Gardner and colleagues have described their series of 16 patients who underwent an endoscopic, expanded endonasal approach (EEA) for craniopharyngioma between 1999 and 2006. The primary outcomes of their study included the following: endocrine and ophthalmological results, ex- tent of resection, and complications. The majority of their patients underwent planned complete resection. In these patients, 73% (8 of 11) had a gross-total resection without recurrence during a mean follow-up of 34 months. No patient in the series experienced visual worsening. The postoperative rate of permanent diabetes insipidus (DI) was 8%. Cerebrospinal fluid (CSF) leaks were documented in 58% of patients. In 1 patient, a stroke occurred from a perforating vessel from a posterior cerebral artery injury.
Of interest here is the classification of craniopharyngio- mas into a system that is best appreciated by the endoscopic, endonasal neurosurgeon: Type I, preinfundibular; Type II, transinfundibular; and Type III, retroinfundibular. In the- ory, this is an attractive classification system. In practice, however, there will be instances in which the craniopharyngiomas are either too large and the stalk obscured, or the MR images will be inadequate to fully ascertain the location of the tumor with respect to the infundibulum. I would like to commend the authors on their willingness to tackle some of the more difficult types of craniopharyngiomas (for example, the Type IIIa and IIIb lesions) through an EEA. Years ago, I would have thought such an approach to the “retrochiasmatic” craniopharyngioma would have been impossible. Now, with the advent of the techniques that have been uniquely shared by the minimally invasive neurosurgeon and otolaryngologist and which are expounded on in this study, craniopharyngiomas of all types can be the target of EEA.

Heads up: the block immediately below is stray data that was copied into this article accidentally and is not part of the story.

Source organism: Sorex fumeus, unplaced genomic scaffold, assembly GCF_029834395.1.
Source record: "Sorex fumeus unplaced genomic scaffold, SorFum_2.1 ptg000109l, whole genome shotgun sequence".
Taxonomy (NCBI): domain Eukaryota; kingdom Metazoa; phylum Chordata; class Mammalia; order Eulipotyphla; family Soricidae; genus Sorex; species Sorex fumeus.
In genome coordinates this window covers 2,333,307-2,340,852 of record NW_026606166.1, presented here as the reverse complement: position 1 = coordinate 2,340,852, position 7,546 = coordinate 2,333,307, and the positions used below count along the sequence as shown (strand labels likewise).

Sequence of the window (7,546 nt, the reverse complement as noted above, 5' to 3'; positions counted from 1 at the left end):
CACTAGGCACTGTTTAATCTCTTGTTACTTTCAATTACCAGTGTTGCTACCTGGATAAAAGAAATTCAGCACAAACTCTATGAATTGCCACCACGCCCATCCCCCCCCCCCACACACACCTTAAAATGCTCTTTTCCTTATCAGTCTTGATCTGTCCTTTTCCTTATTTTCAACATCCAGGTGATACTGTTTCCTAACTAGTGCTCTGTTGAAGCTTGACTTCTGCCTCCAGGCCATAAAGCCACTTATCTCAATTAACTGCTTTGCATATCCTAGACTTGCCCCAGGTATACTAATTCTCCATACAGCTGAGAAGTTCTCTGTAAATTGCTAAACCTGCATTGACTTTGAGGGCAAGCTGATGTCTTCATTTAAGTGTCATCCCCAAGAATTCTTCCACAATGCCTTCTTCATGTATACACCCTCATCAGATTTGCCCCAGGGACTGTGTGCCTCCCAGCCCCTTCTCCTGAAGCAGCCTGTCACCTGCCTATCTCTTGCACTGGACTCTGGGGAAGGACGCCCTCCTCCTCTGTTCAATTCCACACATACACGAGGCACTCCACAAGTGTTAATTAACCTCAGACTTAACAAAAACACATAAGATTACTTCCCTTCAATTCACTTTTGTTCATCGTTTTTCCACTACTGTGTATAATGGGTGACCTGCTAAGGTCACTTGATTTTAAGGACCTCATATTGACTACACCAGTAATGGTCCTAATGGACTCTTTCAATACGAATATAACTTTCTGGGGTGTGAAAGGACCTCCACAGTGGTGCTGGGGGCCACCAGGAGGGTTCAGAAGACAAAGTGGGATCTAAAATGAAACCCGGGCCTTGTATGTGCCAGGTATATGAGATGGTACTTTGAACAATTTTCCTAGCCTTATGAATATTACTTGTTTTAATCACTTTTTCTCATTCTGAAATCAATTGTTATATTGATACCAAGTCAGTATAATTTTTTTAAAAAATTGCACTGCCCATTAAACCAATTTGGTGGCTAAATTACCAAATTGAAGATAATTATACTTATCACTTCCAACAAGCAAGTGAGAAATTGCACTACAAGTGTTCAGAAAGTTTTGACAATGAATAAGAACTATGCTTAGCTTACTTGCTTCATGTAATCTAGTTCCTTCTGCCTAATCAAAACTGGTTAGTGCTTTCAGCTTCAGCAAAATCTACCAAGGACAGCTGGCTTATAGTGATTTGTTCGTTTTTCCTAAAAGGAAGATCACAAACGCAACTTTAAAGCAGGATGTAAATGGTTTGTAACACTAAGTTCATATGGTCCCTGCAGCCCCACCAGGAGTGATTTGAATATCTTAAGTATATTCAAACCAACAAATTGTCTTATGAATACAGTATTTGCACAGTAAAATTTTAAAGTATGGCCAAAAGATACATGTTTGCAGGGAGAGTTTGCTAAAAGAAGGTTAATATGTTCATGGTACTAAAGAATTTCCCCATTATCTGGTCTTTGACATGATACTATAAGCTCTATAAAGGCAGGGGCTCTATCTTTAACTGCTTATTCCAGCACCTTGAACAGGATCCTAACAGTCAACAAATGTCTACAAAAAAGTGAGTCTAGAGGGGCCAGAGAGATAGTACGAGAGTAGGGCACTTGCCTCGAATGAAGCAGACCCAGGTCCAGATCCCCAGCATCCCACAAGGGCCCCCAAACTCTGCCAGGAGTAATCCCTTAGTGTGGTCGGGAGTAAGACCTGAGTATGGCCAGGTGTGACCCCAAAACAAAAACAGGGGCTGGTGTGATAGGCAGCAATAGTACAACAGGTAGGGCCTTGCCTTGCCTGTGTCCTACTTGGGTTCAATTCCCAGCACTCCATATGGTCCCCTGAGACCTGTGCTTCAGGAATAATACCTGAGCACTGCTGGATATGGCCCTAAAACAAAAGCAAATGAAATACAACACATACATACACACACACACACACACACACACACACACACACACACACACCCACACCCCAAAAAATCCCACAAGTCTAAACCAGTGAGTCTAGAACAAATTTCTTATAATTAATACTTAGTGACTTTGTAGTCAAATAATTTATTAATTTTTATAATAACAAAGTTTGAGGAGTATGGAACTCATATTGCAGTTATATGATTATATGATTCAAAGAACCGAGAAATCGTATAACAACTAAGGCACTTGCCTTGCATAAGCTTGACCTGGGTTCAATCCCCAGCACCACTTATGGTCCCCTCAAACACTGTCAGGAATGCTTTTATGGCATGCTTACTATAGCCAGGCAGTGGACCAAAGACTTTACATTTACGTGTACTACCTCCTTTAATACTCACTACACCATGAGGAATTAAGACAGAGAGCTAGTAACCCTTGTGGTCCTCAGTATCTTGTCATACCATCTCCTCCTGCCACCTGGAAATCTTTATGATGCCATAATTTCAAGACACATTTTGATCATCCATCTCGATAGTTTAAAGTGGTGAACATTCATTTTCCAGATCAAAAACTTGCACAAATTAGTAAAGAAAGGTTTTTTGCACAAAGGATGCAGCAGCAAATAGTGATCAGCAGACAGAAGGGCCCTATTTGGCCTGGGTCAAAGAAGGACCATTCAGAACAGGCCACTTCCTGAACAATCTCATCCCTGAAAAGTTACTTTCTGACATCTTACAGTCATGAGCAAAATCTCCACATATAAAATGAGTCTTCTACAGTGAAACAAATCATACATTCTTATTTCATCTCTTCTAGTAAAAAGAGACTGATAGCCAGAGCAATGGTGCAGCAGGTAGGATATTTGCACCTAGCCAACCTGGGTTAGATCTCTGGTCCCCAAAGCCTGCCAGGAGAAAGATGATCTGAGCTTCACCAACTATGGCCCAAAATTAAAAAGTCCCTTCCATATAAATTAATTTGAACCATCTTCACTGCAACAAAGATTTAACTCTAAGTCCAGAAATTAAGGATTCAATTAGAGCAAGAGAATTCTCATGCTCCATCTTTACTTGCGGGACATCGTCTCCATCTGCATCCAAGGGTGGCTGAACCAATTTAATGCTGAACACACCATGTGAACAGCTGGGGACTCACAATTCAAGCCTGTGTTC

As with all new techniques that come forward for analysis when compared with established, conventional ones, a critical review of the complications must be undertaken. Here, it is clear that EEA for craniopharyngioma is well tol- erated, and the vast majority of patients do well after tumor resection. Endocrine and ophthalmological functions were reasonably well preserved and/or maintained. The one area, of course, where greater strides will need to be taken and where improvements in technique will be mandatory is with the rate of CSF leakage. However, it sounds as though the authors are well on their way to improving their out- comes with CSF leaks by using vascularized mucosal flaps together with local reinforcement of the sellar floor.
This report by Gardner and associates is more than a technical note, but is not yet quite at the level of the larger published series on craniopharyngioma1-4 in which more patients with craniopharyngioma have been studied and followed, in some instances, for longer periods of time. In all series, however, including the present one, recurrences of craniopharyngioma are a fact of life. The rate of recurrence may be as high as 40% in some series. The treatment of the recurrent craniopharyngioma is a vexing problem, and one wonders whether patients who were first treated using the EEA would again be candidates for a repeated procedure using this approach.
The EEA described here was performed in adults. As craniopharyngiomas commonly occur in children, it would be interesting to use this approach in the child with a craniopharyngioma. In this regard, the limitations would likely be similar to those observed with the transsphenoidal approach in this age group: small nares, nonpneumatized sella, and smaller midline corridor between the carotid arteries.
Finally, as the authors expand their series and gather more patients for analysis, I exhort them to analyze the effects of EEA on the neuropsychology of their patients. It is here that I suspect that EEA may be a beneficial approach over craniotomy and subfrontal or pterional approaches to craniopharyngioma.
Gardner和同事的这篇报告不仅仅是一个技术说明，但还没有达到颅咽管瘤1 - 4系列报道的水平，在该系列报道中，对更多的颅咽管瘤患者进行了研究，并在某些情况下进行了更长时间的随访。然而，在所有的病例中，包括目前的病例，颅咽管瘤的复发是不可避免的。某些系列的复发率可能高达40%。复发性颅咽管瘤的治疗是一个令人烦恼的问题，人们想知道首次使用EEA治疗的患者是否会再次成为使用这种方法重复手术的候选人。
该论文作者为INC国际神经外科医生集团旗下世界神经外科顾问团(WANG)成员、世界神经外科学院院长(2011-2014)James T. Rutka教授。